Yaakov Avinu uttered the curse, because he suspected that one of the pagan servants had stolen the teraphim. Had he known that it was Rachel Imeinu who had taken them, he certainly would not have pronounced the curse. Sadly, the curse took effect, catalyzing (in some way) Rachel’s untimely death. Every word that exits our mouth must be carefully weighed. One never knows… We find this occurring a number of times in Tanach. One notable instance occurred when the brothers returned from Egypt and related to their father, Yaakov Avinu, the troubles that the Egyptian viceroy had caused them. Imagine, had Yaakov issued a curse against this Jew-hating pagan (not knowing that, indeed, it was none other than his own son, Yosef), his curse might have been the catalyst for the Egyptian viceroy’s death!
Horav Yitzchak Eliyahu Landau, zl, was a brilliant and pious gaon, who was a contemporary of Horav Chaim Volozhiner, zl. Unfortunately, he was not blessed with biological offspring. One day, the son of Horav Itzele Volozhiner (Rav Chaim’s son) became seriously ill. Rav Itzele was beside himself in fear for his son’s life. His father said to him, “Halevai (if only) Rav Yitzchak Eliyahu would experience your pain. Sadly, he has no children.” The child’s condition worsened, and he passed away.
Meanwhile, Rav Yitzchak Eliyahu was appointed Rav in Zaskowitz, a small town which bordered on Vohozhin. In due time, the change of makom, place, engendered a change in his mazel, fortune, and he and his wife were blessed with a son. When the child reached the age that Rav Itzele’s son had become ill, this child, too, became gravely ill, and, in a short time, was on the verge of death.
When Rav Yitzchak Eliyahu heard about Rav Chaim’s remark (years earlier) to Rav Itzele, he became overwhelmed with concern. He sat the entire night by his son’s bedside, praying, pleading, beseeching Hashem to spare his child. He added, “This is not what Rav Chaim meant when he remarked to his son that Rav Yitzchak Eliyahu would have been pleased with your worry. He did not wish me to have a child that would become ill. He meant that I, too, should become a father! Please, Hashem, spare my child!” The child lived. One never knows the effect of the words that leave his mouth.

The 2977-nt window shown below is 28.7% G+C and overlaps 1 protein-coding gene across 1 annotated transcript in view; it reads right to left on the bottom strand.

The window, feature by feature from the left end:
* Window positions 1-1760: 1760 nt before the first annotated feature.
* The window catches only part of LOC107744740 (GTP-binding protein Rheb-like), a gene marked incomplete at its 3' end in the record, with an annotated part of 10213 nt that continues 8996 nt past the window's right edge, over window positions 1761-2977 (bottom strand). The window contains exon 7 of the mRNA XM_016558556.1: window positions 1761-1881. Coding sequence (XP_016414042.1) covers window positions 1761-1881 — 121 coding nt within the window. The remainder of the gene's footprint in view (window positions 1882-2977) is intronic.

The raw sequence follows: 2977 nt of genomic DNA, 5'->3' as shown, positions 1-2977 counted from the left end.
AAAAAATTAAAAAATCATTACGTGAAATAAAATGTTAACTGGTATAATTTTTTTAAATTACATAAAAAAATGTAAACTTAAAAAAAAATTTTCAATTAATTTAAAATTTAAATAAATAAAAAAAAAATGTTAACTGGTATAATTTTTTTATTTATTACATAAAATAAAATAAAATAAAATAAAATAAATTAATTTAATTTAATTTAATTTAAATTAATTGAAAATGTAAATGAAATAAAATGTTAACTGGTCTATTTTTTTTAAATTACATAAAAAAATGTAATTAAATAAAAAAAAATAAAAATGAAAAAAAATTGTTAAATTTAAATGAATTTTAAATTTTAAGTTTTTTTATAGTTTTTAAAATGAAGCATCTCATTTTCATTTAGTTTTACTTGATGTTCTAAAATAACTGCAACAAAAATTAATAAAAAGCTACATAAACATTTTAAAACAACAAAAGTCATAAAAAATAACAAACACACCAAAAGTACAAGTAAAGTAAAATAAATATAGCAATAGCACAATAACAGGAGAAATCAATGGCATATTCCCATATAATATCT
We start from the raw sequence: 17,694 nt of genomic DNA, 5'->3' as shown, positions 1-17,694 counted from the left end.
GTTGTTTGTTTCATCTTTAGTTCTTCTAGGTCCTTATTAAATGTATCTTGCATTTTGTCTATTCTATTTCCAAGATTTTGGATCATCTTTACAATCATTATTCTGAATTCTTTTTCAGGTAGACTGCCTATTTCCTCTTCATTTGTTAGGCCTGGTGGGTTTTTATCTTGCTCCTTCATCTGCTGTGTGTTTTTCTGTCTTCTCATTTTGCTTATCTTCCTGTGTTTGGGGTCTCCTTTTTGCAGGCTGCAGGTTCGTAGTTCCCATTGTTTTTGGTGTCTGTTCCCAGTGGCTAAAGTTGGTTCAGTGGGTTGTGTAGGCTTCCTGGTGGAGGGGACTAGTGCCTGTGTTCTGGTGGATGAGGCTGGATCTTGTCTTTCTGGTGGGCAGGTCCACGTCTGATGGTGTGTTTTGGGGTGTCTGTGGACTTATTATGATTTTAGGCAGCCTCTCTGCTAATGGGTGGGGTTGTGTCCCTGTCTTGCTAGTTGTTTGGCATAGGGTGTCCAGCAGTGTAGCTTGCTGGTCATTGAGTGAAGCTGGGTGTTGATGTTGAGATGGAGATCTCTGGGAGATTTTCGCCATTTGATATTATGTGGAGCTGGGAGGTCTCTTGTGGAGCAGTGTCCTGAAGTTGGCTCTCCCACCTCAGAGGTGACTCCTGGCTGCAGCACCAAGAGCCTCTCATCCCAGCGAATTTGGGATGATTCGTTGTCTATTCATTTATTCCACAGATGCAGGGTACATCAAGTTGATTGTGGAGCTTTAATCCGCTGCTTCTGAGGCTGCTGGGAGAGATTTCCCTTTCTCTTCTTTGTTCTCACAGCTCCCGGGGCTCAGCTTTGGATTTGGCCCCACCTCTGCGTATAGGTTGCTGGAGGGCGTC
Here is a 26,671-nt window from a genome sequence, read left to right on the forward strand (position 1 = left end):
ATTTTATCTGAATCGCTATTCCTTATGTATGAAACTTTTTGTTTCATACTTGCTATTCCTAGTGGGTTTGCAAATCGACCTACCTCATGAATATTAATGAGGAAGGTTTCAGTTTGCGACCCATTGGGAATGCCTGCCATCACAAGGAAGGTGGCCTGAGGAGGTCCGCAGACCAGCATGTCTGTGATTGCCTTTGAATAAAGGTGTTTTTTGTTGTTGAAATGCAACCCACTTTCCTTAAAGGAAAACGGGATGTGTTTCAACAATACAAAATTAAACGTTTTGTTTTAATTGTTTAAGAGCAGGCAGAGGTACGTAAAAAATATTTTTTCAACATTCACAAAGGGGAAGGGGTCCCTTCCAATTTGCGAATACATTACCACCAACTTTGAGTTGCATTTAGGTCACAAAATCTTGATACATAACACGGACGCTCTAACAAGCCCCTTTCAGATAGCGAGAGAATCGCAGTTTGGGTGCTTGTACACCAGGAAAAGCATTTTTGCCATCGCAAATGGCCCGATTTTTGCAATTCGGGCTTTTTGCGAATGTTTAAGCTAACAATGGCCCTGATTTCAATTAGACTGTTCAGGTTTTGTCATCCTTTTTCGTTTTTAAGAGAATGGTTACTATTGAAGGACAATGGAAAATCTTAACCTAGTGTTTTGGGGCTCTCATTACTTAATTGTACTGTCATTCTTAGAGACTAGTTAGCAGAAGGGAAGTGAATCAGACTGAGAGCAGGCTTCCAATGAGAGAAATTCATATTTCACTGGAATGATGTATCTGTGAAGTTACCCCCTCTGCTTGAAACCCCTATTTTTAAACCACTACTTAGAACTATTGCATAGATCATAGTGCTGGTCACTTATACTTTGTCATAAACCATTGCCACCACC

On a positive side, Horav Shimon Pincus, zl, relates that, prior to the bar-mitzvah of one of his sons, he was blessed with a daughter. The obvious question was: Should he make a separate kiddush, celebration, or, rather, merge the bar-mitzvah with the kiddush for his daughter. It would be economical both from an economic and time perspective.
After giving the matter some thought, he came to the conclusion that he should make two separate affairs. He conjectured: The idea of a kiddush is based upon the words of Yitzchak Avinu prior to sending Eisav to bring back for him matamim, delicacies, which he had been used to eating. The joy incurred as a result of eating those delicacies would create a spiritual bond between the two (father and son), thereby increasing the efficacy of the blessings. Likewise, when one celebrates a milestone joyous occasion in the company of good friends, satiated with food and drink, the blessing of mazel tov and the various good wishes that are articulated by the guests represent a powerful force of benediction. This is the power of the Jewish “word.”
In the Sefer Bais Elokim, the Mabit (Horav Yeshaya D. Trani) writes that the power of a blessing uttered by a Jew is similar to that of a prayer. Thus, the power of a multitude of people all issuing a blessing, constitutes an incredible prayer on behalf of the newborn infant for whom the kiddush is being rendered.
Likewise, when one Jew blesses another on Rosh Hashanah night with the well-known, L’shanah Tovah Tikaseivu, “You shall be inscribed for a good year,” it is a compelling merit for the individual who is the recipient of the blessing. We should never take a Jew’s blessing for granted.